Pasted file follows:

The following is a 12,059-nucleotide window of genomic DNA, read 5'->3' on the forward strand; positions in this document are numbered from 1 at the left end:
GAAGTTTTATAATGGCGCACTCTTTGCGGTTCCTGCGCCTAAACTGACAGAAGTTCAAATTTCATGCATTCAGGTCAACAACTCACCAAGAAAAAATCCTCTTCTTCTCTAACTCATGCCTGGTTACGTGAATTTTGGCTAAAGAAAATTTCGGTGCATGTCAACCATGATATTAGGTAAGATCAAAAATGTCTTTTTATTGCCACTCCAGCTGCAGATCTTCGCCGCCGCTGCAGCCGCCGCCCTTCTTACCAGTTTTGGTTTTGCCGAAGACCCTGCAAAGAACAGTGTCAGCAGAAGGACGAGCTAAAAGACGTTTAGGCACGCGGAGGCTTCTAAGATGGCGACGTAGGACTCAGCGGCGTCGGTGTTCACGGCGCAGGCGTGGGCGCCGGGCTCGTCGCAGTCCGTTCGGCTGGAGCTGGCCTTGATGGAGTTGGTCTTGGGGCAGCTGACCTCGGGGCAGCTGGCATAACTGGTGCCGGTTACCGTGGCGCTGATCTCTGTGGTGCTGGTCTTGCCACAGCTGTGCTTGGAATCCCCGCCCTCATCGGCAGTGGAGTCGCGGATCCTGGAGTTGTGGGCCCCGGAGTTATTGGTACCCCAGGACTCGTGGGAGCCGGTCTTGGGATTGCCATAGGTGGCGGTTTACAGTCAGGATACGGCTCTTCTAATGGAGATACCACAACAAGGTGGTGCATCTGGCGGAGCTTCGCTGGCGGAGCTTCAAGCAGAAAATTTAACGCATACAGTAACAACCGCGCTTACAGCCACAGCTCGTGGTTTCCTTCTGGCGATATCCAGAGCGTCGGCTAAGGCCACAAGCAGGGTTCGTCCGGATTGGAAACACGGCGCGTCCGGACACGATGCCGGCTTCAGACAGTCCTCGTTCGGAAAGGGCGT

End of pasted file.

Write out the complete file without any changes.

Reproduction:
The following is a 12,059-nucleotide window of genomic DNA, read 5'->3' on the forward strand; positions in this document are numbered from 1 at the left end:
GAAGTTTTATAATGGCGCACTCTTTGCGGTTCCTGCGCCTAAACTGACAGAAGTTCAAATTTCATGCATTCAGGTCAACAACTCACCAAGAAAAAATCCTCTTCTTCTCTAACTCATGCCTGGTTACGTGAATTTTGGCTAAAGAAAATTTCGGTGCATGTCAACCATGATATTAGGTAAGATCAAAAATGTCTTTTTATTGCCACTCCAGCTGCAGATCTTCGCCGCCGCTGCAGCCGCCGCCCTTCTTACCAGTTTTGGTTTTGCCGAAGACCCTGCAAAGAACAGTGTCAGCAGAAGGACGAGCTAAAAGACGTTTAGGCACGCGGAGGCTTCTAAGATGGCGACGTAGGACTCAGCGGCGTCGGTGTTCACGGCGCAGGCGTGGGCGCCGGGCTCGTCGCAGTCCGTTCGGCTGGAGCTGGCCTTGATGGAGTTGGTCTTGGGGCAGCTGACCTCGGGGCAGCTGGCATAACTGGTGCCGGTTACCGTGGCGCTGATCTCTGTGGTGCTGGTCTTGCCACAGCTGTGCTTGGAATCCCCGCCCTCATCGGCAGTGGAGTCGCGGATCCTGGAGTTGTGGGCCCCGGAGTTATTGGTACCCCAGGACTCGTGGGAGCCGGTCTTGGGATTGCCATAGGTGGCGGTTTACAGTCAGGATACGGCTCTTCTAATGGAGATACCACAACAAGGTGGTGCATCTGGCGGAGCTTCGCTGGCGGAGCTTCAAGCAGAAAATTTAACGCATACAGTAACAACCGCGCTTACAGCCACAGCTCGTGGTTTCCTTCTGGCGATATCCAGAGCGTCGGCTAAGGCCACAAGCAGGGTTCGTCCGGATTGGAAACACGGCGCGTCCGGACACGATGCCGGCTTCAGACAGTCCTCGTTCGGAAAGGGCGT